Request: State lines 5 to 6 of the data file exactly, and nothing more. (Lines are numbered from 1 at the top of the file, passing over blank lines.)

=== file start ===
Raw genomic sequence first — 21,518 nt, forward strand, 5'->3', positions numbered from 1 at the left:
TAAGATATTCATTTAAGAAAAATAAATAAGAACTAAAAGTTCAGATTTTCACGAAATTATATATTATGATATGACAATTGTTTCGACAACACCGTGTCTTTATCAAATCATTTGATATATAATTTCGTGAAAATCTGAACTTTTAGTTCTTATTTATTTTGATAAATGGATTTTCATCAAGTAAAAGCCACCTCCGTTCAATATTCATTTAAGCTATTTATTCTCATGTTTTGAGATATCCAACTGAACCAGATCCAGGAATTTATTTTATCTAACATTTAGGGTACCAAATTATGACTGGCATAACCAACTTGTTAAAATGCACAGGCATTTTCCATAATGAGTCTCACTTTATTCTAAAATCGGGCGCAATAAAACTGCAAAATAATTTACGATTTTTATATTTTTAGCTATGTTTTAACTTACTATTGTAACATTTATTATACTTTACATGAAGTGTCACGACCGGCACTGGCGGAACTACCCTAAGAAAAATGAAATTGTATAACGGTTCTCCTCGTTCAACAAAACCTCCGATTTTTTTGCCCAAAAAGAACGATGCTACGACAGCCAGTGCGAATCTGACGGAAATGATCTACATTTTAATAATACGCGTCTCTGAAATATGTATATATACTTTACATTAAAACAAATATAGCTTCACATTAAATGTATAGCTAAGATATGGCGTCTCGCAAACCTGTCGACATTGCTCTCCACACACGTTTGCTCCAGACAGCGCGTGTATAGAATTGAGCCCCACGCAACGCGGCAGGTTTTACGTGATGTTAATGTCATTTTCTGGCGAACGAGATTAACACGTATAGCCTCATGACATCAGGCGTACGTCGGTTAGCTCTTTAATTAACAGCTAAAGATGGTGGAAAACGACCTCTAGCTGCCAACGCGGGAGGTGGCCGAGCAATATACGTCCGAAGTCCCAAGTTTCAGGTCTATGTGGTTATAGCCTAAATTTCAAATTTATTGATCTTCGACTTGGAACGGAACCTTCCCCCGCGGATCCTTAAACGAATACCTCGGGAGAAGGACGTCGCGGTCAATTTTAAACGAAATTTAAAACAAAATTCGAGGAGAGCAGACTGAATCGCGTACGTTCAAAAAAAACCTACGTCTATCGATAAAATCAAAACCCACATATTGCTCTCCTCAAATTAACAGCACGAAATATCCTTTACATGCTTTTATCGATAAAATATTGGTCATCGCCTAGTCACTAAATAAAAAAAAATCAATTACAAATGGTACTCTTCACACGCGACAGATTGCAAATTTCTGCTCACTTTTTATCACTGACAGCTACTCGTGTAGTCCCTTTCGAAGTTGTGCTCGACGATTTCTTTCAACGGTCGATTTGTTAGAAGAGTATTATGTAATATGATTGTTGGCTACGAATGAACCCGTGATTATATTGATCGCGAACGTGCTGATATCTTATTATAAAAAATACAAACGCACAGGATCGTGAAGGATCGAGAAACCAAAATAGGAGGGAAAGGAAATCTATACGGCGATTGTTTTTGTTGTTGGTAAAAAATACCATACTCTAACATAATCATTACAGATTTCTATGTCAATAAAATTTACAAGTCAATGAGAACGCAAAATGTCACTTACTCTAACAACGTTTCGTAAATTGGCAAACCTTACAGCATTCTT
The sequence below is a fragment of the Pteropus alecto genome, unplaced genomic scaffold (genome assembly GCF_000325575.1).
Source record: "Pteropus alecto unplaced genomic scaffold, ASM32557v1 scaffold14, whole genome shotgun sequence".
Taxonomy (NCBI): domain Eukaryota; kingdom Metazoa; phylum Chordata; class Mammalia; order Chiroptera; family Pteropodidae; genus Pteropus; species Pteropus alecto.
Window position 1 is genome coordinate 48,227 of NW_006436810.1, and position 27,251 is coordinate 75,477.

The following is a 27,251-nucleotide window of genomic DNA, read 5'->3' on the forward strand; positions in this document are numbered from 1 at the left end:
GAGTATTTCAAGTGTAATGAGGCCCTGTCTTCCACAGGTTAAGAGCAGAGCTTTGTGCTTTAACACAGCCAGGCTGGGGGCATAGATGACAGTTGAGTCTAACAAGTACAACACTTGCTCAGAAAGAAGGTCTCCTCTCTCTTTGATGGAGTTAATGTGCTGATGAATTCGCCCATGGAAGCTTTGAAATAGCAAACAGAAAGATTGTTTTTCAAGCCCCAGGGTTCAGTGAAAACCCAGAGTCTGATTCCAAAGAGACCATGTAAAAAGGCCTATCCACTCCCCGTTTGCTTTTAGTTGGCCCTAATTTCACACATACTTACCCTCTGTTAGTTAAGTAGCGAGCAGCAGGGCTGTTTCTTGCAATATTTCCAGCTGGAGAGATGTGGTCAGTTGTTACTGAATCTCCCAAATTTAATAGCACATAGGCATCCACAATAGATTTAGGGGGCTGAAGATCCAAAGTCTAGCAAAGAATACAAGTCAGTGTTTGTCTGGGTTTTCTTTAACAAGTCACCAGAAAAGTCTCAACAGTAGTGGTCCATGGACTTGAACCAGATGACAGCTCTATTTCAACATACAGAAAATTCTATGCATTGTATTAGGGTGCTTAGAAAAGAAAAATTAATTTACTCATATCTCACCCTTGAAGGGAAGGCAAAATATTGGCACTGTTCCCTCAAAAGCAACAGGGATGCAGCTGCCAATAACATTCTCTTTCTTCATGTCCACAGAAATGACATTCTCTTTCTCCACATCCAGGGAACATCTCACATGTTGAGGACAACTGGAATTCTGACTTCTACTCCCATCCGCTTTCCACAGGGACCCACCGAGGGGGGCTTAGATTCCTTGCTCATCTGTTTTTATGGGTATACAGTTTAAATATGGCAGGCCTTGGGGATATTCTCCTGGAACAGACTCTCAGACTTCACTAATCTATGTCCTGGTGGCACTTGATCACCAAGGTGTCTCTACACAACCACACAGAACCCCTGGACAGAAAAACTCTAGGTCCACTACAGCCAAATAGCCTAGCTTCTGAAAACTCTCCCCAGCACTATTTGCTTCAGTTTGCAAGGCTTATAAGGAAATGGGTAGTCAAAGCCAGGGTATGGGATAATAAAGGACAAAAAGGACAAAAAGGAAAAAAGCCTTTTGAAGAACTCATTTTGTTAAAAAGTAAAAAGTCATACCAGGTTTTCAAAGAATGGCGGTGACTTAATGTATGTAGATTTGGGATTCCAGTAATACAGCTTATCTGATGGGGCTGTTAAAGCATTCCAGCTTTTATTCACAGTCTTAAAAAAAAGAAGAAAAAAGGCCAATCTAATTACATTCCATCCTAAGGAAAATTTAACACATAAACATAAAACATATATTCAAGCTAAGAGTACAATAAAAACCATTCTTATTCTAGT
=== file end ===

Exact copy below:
Taxonomy (NCBI): domain Eukaryota; kingdom Metazoa; phylum Chordata; class Mammalia; order Chiroptera; family Pteropodidae; genus Pteropus; species Pteropus alecto.
Window position 1 is genome coordinate 48,227 of NW_006436810.1, and position 27,251 is coordinate 75,477.